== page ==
This was the first guideline that I created for myself to follow, and the one I work hardest at. So the idea is to sketch faster, produce more, and to not stop and think too much about what I was doing when I was starting a design, but to get the ideas out, make them flow, and produce more.
I wanted to start to try to come up with as many ideas as possible for any one problem that I'm trying to solve, because more is really better at this stage than diving deep into details.
Working fast and generating more is fantastic if you're working in a design studio or any size team. Anyone can participate from designers and developers to business analysts and stakeholders. There are several great techniques that work well for eliciting more ideas that you can look to for inspiration. The idea with these techniques is that you gather around a group of people to work on one idea, with each person sketching a number of solutions for a problem.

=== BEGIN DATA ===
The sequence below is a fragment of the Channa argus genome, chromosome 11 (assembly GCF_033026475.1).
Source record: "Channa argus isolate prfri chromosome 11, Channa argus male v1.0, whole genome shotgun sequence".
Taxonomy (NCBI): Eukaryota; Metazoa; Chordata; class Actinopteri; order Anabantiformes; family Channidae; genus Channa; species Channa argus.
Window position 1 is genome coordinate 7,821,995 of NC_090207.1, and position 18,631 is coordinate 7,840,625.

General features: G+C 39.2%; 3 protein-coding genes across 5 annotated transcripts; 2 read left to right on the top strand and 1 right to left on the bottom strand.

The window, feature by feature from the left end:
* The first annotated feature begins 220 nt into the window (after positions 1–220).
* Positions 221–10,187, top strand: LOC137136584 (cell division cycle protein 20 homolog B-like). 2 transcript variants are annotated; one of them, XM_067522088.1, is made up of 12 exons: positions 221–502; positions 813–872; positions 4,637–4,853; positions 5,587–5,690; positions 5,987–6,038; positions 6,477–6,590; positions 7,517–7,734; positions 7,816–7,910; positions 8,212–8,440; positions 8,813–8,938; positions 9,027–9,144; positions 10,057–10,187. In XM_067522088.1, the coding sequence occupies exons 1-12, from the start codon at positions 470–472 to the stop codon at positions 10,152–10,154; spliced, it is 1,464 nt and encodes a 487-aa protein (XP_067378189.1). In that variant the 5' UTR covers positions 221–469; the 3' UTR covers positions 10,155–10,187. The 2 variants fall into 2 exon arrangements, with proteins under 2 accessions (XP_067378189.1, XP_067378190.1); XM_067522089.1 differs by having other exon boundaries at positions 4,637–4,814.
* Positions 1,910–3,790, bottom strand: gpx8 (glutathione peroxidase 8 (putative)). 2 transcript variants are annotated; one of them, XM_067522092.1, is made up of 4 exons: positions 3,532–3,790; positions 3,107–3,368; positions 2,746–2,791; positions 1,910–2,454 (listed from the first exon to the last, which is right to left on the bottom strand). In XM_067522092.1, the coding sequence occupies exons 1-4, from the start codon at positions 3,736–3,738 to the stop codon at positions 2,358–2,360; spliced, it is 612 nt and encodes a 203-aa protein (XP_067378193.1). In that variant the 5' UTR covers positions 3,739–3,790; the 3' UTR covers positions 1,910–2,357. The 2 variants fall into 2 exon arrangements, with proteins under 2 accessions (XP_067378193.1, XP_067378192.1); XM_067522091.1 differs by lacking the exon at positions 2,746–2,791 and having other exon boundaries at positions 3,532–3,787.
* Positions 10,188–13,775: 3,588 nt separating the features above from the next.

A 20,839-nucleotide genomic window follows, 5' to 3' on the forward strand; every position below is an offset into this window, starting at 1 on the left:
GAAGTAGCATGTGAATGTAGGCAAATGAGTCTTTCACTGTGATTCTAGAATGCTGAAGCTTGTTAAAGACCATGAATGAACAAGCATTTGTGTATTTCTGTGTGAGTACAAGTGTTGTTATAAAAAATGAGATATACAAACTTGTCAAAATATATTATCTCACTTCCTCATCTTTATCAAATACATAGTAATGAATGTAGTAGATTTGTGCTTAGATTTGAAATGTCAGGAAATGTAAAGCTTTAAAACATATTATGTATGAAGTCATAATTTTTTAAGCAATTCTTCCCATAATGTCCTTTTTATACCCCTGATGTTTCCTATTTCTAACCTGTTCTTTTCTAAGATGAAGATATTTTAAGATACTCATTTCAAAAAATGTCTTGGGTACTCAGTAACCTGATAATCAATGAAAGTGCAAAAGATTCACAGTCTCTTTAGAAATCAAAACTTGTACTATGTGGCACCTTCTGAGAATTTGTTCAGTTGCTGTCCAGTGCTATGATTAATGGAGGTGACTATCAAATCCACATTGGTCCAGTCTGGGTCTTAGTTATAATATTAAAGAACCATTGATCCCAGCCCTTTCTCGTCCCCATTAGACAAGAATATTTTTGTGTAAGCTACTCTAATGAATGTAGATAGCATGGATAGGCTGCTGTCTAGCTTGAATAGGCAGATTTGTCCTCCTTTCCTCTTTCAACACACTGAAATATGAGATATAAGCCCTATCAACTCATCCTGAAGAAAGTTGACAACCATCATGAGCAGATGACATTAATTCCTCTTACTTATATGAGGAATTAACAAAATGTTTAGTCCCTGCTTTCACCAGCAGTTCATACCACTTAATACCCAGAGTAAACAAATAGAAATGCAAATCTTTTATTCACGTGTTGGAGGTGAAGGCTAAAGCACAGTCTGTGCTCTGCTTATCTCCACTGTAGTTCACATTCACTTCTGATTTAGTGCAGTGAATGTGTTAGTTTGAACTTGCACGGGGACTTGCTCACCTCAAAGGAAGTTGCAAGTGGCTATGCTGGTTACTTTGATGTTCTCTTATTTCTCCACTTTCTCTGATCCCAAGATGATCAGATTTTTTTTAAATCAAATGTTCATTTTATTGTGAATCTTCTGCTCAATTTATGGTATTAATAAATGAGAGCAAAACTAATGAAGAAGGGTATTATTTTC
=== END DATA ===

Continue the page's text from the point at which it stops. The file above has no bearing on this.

I like the team-based design concept that I've heard Tod Zaki Warfel discuss. His "6-8-5" exercise works something like this. If each person in a group of 5 people got together and were given 5 minutes to to sketch 6-8 ideas for an interface, at the end of that 5 minutes, you'd have a pool of 30-40 ideas you can review. It's a fantastic idea for rapidly exploring concepts in a team. See the links below for resources to help you incorporate these exercises into your process.
- Leah Buley's sketchboard technique is discussed in her "UX Team of One" talk. Leah's 6up templates are also available for download on her site.
- Tod Zaki Warfel's 6-8-5 is discussed in his Rapid Design Techniques talk. He summarized approach in this Quora discussion. See also his Prototyping book.
- On Konigi, you can also download a free 8-Up Sketch Template to use in rapid design sketching exercises.